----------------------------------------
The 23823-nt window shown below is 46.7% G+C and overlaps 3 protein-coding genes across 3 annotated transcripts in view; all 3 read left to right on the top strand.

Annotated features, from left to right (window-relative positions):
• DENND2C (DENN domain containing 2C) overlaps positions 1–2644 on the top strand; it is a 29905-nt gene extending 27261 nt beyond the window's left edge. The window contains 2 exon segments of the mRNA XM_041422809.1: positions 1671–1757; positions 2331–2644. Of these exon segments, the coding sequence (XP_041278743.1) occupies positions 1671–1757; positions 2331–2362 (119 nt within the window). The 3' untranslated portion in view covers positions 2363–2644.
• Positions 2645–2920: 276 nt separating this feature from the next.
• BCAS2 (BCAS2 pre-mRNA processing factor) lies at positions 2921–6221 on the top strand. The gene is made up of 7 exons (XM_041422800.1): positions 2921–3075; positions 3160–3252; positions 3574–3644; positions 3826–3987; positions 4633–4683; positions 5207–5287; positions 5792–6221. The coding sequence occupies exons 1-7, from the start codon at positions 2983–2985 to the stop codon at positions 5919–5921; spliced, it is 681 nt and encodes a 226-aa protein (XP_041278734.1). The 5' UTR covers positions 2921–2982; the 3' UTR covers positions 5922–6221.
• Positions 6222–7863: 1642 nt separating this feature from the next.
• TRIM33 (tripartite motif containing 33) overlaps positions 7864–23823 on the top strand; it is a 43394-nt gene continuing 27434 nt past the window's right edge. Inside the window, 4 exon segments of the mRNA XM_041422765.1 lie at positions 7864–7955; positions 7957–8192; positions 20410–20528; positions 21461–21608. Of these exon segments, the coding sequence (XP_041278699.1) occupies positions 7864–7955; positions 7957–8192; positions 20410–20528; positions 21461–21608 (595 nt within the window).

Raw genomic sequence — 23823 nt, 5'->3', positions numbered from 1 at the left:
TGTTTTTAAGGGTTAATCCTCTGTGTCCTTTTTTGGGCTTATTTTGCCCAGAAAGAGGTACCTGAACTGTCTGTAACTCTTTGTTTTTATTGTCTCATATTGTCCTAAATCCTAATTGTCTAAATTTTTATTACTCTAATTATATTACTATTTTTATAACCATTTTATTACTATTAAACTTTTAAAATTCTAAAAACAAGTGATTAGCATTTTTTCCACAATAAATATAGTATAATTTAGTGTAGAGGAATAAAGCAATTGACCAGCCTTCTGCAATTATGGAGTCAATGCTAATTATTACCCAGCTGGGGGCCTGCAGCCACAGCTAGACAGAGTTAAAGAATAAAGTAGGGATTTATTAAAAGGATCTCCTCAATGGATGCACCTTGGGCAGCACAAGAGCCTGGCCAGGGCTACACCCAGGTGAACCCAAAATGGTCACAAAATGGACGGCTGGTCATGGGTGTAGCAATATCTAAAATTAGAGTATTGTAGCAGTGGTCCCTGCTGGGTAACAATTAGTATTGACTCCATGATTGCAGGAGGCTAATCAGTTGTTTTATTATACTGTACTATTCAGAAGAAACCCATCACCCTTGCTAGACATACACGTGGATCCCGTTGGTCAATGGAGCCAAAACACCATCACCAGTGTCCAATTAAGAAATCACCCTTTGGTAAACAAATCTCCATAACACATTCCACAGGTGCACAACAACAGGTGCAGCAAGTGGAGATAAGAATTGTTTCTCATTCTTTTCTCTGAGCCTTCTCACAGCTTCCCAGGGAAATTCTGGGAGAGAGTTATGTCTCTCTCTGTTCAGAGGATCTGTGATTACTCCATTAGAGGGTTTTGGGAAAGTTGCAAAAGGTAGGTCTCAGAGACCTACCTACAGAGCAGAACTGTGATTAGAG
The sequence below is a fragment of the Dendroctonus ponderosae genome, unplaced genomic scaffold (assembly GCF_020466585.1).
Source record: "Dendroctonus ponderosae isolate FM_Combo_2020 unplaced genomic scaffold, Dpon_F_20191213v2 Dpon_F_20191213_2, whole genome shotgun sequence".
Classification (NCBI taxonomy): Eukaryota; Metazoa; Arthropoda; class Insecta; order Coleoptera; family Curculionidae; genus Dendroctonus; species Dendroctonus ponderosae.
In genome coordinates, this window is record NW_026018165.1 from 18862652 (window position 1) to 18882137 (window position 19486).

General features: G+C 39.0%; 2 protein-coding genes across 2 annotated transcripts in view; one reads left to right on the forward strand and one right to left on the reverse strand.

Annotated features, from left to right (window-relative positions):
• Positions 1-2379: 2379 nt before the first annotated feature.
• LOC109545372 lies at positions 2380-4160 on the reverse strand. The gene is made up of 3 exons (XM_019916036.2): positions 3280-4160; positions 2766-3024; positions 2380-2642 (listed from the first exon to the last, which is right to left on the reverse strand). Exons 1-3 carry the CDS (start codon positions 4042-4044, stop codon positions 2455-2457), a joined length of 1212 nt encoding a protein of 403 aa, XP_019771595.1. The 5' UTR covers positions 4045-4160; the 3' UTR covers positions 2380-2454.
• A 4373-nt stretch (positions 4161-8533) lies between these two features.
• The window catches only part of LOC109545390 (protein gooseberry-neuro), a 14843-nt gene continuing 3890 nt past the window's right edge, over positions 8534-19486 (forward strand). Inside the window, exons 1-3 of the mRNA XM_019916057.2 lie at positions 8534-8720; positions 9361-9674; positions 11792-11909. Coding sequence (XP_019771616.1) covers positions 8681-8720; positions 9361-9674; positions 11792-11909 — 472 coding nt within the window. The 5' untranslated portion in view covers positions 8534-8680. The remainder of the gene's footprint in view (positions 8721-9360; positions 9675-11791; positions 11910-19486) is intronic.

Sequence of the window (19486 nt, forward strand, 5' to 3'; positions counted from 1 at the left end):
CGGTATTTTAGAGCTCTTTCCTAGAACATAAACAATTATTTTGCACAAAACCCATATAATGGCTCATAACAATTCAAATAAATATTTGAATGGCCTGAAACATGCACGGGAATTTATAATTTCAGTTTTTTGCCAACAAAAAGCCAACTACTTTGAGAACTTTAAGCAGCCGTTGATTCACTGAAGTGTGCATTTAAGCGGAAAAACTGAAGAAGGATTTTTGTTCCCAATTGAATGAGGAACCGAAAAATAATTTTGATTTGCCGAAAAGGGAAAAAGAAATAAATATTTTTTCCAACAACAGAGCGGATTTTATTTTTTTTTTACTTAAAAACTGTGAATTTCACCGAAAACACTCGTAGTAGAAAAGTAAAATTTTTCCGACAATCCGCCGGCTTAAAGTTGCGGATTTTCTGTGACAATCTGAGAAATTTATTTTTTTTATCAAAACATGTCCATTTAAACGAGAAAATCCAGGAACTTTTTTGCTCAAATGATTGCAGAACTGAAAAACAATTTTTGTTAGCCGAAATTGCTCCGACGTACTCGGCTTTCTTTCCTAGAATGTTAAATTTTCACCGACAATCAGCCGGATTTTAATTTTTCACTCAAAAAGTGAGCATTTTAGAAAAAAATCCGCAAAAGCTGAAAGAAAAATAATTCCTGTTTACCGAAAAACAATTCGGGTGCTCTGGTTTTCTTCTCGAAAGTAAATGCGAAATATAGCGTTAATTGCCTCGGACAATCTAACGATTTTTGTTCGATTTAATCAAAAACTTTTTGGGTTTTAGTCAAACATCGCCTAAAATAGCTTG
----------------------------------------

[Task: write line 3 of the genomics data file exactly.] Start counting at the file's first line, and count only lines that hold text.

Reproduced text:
• DENND2C (DENN domain containing 2C) overlaps positions 1–2644 on the top strand; it is a 29905-nt gene extending 27261 nt beyond the window's left edge. The window contains 2 exon segments of the mRNA XM_041422809.1: positions 1671–1757; positions 2331–2644. Of these exon segments, the coding sequence (XP_041278743.1) occupies positions 1671–1757; positions 2331–2362 (119 nt within the window). The 3' untranslated portion in view covers positions 2363–2644.